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We don’t support low wages says Ethiopian labour minister

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12 July, 2019Low wages in the textile and garment sector of less than US$30 per month are being widely condemned by trade unions in Ethiopia. Now the government is also calling for minimum living wages.  

“We support living wages, not low wages. We are not for cheap labour,” said Dr Ergogie Tesfaye, the Ethiopian Minister of Labour and Social Affairs at the programme launch of the ILO’s Advancing Decent Work and Inclusive Industrialization Programme on 3 July in Addis Ababa.

According to a survey by Mywage and FNV Mondiaal, over 90 per cent of the garment workers in Ethiopia earn less than the 4130 Ethiopia Birr (US$144) needed to cover monthly living expenses. To reverse this, the Industrial Federation of Textile, Leather, and Garment Workers Trade Union (IFTLGWTU), affiliated to IndustriALL Global Union, is campaigning for living wages. 

The Confederation of Ethiopian Trade Unions, to which IFTLGWTU is also affiliated to IndustriALL, said at the meeting that it is unacceptable to pay Ethiopian workers such low wages.

IFTLGWTU president, Mesfin Adenew, said the union is waiting for the government to make an announcement on the minimum wages:

“The new labour law amendments passed by parliament are recommending the setting up of a wage commission to study the national and sectoral minimum wages. As part of our living wage campaign, we are waiting for the commission to make announcements first, make careful considerations, and then consult with the workers on what action to take.”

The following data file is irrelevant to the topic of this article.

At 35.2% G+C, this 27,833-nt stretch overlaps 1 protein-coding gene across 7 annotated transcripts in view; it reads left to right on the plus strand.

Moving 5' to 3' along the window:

Global fashion brands, H&M and PVH, also said they were working with their suppliers to ensure that they pay better wages and improve working conditions.

Said Christina Hajagos-Clausen, the IndustriALL Director for the textile and garment sector:

“The emphasis on social dialogue is an important step towards minimum living wages and better working conditions for the textile and garment sector, especially for the women who are the majority in the factories. Global brands sourcing in Ethiopia need to join ACT in order to work with the trade unions to increase wages in the sector.”

ACT (Action, Collaboration, Transformation) is a ground-breaking agreement between global brands and retailers and trade unions to transform garment, textile and footwear industry and achieve living wages for workers through collective bargaining at industry level linked to purchasing practices. Find out more here.